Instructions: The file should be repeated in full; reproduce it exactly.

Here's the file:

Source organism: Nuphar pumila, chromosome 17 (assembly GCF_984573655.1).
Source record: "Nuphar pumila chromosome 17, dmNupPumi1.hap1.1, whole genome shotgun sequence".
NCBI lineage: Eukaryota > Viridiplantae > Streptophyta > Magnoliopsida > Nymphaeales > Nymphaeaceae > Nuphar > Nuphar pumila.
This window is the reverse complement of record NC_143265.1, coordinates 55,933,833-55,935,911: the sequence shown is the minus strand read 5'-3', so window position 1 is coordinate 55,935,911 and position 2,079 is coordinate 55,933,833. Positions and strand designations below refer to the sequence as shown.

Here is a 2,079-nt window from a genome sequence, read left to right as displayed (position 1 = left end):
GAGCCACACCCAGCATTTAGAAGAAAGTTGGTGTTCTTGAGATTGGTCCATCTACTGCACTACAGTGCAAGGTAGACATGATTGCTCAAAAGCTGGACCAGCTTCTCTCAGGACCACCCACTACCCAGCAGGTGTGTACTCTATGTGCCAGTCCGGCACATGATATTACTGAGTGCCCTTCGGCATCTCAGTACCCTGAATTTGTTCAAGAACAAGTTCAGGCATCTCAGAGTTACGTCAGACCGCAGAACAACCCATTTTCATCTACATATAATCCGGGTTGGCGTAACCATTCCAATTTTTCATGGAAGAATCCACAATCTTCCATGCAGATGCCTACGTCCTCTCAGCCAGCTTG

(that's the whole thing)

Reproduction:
Source organism: Nuphar pumila, chromosome 17 (assembly GCF_984573655.1).
Source record: "Nuphar pumila chromosome 17, dmNupPumi1.hap1.1, whole genome shotgun sequence".
NCBI lineage: Eukaryota > Viridiplantae > Streptophyta > Magnoliopsida > Nymphaeales > Nymphaeaceae > Nuphar > Nuphar pumila.
This window is the reverse complement of record NC_143265.1, coordinates 55,933,833-55,935,911: the sequence shown is the minus strand read 5'-3', so window position 1 is coordinate 55,935,911 and position 2,079 is coordinate 55,933,833. Positions and strand designations below refer to the sequence as shown.

Here is a 2,079-nt window from a genome sequence, read left to right as displayed (position 1 = left end):
GAGCCACACCCAGCATTTAGAAGAAAGTTGGTGTTCTTGAGATTGGTCCATCTACTGCACTACAGTGCAAGGTAGACATGATTGCTCAAAAGCTGGACCAGCTTCTCTCAGGACCACCCACTACCCAGCAGGTGTGTACTCTATGTGCCAGTCCGGCACATGATATTACTGAGTGCCCTTCGGCATCTCAGTACCCTGAATTTGTTCAAGAACAAGTTCAGGCATCTCAGAGTTACGTCAGACCGCAGAACAACCCATTTTCATCTACATATAATCCGGGTTGGCGTAACCATTCCAATTTTTCATGGAAGAATCCACAATCTTCCATGCAGATGCCTACGTCCTCTCAGCCAGCTTG